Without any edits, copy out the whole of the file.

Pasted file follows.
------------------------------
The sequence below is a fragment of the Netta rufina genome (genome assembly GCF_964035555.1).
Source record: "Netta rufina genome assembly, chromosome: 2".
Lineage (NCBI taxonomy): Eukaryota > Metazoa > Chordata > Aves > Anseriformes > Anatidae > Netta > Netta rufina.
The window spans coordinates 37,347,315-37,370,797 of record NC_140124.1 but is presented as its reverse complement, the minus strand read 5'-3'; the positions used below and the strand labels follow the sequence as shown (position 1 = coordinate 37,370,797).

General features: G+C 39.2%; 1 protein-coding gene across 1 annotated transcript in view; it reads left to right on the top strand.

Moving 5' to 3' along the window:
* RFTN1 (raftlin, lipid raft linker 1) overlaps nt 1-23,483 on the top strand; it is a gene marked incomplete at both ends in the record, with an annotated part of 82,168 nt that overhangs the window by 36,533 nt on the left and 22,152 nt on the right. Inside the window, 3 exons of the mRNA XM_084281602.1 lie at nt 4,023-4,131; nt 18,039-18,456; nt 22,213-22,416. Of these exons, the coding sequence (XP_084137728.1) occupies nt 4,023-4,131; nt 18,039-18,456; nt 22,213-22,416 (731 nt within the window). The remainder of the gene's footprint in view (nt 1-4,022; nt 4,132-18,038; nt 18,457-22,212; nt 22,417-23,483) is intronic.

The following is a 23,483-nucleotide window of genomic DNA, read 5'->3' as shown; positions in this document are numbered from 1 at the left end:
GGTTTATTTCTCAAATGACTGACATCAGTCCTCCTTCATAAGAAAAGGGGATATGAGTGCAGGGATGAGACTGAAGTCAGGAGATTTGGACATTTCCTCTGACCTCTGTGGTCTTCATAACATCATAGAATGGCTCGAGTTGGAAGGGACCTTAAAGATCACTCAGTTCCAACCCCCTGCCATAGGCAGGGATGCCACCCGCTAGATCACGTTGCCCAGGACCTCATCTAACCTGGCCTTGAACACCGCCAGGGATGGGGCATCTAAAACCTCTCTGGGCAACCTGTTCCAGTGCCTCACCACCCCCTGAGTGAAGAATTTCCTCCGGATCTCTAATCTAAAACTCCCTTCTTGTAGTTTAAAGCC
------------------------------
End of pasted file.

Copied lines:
The sequence below is a fragment of the Netta rufina genome (genome assembly GCF_964035555.1).
Source record: "Netta rufina genome assembly, chromosome: 2".
Lineage (NCBI taxonomy): Eukaryota > Metazoa > Chordata > Aves > Anseriformes > Anatidae > Netta > Netta rufina.
The window spans coordinates 37,347,315-37,370,797 of record NC_140124.1 but is presented as its reverse complement, the minus strand read 5'-3'; the positions used below and the strand labels follow the sequence as shown (position 1 = coordinate 37,370,797).

General features: G+C 39.2%; 1 protein-coding gene across 1 annotated transcript in view; it reads left to right on the top strand.

Moving 5' to 3' along the window:
* RFTN1 (raftlin, lipid raft linker 1) overlaps nt 1-23,483 on the top strand; it is a gene marked incomplete at both ends in the record, with an annotated part of 82,168 nt that overhangs the window by 36,533 nt on the left and 22,152 nt on the right. Inside the window, 3 exons of the mRNA XM_084281602.1 lie at nt 4,023-4,131; nt 18,039-18,456; nt 22,213-22,416. Of these exons, the coding sequence (XP_084137728.1) occupies nt 4,023-4,131; nt 18,039-18,456; nt 22,213-22,416 (731 nt within the window). The remainder of the gene's footprint in view (nt 1-4,022; nt 4,132-18,038; nt 18,457-22,212; nt 22,417-23,483) is intronic.

The following is a 23,483-nucleotide window of genomic DNA, read 5'->3' as shown; positions in this document are numbered from 1 at the left end:
GGTTTATTTCTCAAATGACTGACATCAGTCCTCCTTCATAAGAAAAGGGGATATGAGTGCAGGGATGAGACTGAAGTCAGGAGATTTGGACATTTCCTCTGACCTCTGTGGTCTTCATAACATCATAGAATGGCTCGAGTTGGAAGGGACCTTAAAGATCACTCAGTTCCAACCCCCTGCCATAGGCAGGGATGCCACCCGCTAGATCACGTTGCCCAGGACCTCATCTAACCTGGCCTTGAACACCGCCAGGGATGGGGCATCTAAAACCTCTCTGGGCAACCTGTTCCAGTGCCTCACCACCCCCTGAGTGAAGAATTTCCTCCGGATCTCTAATCTAAAACTCCCTTCTTGTAGTTTAAAGCC